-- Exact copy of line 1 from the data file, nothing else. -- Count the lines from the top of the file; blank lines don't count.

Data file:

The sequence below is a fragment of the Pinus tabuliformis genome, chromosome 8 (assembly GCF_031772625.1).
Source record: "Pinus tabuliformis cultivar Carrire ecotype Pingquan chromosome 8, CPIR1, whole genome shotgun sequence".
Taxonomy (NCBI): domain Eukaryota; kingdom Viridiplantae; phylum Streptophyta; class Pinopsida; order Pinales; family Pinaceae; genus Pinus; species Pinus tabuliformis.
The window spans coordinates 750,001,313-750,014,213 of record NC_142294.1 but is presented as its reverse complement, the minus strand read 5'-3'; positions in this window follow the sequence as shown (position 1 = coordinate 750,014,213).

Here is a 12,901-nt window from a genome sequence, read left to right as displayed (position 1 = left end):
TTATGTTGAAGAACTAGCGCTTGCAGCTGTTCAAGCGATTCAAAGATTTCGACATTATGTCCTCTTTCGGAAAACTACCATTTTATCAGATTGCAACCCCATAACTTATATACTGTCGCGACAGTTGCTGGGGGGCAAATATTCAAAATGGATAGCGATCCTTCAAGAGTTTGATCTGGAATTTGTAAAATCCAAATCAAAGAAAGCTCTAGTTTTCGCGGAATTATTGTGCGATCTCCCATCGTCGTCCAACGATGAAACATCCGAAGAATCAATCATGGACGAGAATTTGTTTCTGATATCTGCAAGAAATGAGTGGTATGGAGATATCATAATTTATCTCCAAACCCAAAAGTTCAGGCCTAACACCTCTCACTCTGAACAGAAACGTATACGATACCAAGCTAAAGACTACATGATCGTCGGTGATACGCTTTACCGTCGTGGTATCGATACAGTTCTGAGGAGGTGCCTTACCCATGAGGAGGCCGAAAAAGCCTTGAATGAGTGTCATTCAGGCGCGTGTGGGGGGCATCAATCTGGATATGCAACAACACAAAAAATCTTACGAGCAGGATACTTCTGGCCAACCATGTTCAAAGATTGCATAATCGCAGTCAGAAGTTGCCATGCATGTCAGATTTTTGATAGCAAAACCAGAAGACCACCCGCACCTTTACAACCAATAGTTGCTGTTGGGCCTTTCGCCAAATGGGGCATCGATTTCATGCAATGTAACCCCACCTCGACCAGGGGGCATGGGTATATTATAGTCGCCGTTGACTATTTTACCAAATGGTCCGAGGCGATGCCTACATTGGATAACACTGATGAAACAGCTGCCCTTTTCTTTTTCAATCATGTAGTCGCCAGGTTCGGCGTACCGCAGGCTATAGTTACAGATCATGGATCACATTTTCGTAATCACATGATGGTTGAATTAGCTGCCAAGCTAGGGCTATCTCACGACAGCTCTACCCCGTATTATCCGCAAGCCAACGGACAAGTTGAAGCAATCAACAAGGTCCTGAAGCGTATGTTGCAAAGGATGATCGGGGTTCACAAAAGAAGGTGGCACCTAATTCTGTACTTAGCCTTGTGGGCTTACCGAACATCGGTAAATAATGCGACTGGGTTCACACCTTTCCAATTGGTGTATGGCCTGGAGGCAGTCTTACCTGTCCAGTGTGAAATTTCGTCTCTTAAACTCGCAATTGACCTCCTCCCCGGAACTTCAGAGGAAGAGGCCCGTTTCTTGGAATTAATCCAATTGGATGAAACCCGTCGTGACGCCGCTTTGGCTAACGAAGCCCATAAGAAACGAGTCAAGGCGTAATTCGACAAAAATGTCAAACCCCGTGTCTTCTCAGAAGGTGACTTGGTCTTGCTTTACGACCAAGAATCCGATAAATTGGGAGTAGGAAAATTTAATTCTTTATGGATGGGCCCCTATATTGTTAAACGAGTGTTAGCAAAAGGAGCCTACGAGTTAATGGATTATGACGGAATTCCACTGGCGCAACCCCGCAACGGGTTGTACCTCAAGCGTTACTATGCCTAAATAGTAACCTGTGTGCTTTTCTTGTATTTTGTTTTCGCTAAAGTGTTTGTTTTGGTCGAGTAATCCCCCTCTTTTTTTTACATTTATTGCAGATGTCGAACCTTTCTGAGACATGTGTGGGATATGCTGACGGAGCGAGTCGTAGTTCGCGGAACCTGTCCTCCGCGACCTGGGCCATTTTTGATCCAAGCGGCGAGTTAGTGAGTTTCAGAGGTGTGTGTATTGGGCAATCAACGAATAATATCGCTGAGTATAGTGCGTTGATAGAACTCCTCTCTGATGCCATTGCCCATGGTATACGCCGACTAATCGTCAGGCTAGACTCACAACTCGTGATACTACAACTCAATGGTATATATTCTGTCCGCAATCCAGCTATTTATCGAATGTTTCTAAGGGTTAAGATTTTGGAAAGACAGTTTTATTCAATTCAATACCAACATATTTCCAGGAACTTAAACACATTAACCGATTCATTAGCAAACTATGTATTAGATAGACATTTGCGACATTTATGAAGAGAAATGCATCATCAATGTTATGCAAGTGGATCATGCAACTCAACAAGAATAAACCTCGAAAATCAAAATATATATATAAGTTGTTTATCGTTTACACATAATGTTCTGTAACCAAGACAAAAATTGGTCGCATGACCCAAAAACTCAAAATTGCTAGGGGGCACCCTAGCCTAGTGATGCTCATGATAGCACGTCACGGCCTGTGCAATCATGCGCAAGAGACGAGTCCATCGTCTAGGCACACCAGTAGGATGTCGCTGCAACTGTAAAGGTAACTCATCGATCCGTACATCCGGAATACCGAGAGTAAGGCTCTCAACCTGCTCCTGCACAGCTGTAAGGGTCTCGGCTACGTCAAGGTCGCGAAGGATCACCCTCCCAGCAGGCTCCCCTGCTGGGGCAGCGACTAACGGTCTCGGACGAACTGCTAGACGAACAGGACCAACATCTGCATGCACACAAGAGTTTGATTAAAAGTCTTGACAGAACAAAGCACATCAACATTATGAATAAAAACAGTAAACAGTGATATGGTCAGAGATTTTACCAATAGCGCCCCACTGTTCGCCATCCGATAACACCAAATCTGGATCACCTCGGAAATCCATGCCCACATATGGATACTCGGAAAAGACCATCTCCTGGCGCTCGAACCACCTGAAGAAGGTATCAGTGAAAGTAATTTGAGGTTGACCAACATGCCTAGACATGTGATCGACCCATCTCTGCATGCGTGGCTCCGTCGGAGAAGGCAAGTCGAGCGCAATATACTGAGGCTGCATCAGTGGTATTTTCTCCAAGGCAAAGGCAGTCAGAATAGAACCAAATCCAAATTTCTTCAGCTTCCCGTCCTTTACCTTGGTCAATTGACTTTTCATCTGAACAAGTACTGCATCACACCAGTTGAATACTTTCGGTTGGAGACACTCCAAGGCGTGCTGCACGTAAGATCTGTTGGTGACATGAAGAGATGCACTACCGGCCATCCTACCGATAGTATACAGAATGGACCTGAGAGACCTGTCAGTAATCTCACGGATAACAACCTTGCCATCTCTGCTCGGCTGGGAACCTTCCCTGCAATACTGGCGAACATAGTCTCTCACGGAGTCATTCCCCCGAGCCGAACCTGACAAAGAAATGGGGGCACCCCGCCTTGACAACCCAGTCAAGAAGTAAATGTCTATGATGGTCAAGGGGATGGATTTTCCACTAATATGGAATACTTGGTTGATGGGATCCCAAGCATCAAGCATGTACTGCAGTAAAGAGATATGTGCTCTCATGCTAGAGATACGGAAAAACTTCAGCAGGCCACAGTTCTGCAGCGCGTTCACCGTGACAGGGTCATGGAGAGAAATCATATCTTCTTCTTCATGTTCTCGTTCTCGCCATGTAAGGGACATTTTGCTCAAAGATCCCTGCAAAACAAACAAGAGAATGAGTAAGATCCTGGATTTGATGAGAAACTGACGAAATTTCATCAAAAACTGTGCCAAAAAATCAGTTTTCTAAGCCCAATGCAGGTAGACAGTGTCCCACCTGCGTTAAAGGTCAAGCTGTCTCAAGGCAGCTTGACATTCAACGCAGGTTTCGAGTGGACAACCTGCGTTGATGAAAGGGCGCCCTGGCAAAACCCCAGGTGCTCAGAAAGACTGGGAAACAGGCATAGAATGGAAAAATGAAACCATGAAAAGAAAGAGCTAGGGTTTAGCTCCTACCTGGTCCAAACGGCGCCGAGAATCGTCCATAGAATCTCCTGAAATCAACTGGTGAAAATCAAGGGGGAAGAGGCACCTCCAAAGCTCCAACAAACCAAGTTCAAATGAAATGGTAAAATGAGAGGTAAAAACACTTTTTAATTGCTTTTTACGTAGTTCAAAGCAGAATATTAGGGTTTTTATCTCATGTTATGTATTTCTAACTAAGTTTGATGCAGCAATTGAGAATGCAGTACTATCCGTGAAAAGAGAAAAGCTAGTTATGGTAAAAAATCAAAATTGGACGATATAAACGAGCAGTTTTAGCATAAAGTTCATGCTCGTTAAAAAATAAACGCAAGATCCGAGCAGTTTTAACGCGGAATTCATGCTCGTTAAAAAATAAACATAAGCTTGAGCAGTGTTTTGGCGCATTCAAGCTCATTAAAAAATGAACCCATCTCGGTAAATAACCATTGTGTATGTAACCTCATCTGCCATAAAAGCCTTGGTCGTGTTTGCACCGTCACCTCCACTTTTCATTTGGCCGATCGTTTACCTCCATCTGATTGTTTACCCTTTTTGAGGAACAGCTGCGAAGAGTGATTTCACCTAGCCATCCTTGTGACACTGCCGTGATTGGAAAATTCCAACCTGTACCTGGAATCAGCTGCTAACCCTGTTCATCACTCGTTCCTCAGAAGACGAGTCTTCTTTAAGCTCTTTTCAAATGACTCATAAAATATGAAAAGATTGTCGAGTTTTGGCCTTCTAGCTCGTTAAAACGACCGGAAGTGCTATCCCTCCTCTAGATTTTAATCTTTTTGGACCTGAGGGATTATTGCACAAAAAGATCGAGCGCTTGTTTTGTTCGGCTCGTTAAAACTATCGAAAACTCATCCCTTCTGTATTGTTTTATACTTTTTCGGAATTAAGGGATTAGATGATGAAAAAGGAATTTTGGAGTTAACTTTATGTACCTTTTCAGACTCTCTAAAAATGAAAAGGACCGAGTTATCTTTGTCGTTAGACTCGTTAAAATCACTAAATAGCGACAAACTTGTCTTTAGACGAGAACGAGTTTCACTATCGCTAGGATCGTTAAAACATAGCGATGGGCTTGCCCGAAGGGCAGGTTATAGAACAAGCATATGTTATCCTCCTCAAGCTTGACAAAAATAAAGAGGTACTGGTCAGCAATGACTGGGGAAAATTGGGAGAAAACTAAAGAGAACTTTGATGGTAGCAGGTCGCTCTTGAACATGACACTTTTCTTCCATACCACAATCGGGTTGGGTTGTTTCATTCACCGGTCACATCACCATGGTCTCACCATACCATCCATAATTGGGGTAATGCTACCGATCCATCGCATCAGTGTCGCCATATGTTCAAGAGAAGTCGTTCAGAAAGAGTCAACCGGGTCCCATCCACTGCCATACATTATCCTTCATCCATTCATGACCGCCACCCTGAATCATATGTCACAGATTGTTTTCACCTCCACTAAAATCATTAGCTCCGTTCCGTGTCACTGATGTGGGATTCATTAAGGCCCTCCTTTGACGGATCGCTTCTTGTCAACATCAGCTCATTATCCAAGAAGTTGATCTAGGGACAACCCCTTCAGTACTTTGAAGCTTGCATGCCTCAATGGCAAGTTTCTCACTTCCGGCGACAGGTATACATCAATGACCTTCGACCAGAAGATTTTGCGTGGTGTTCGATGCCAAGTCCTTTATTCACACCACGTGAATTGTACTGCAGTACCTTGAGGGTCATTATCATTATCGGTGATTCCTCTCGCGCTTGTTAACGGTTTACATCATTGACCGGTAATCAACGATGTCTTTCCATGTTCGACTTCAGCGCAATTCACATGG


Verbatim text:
The sequence below is a fragment of the Pinus tabuliformis genome, chromosome 8 (assembly GCF_031772625.1).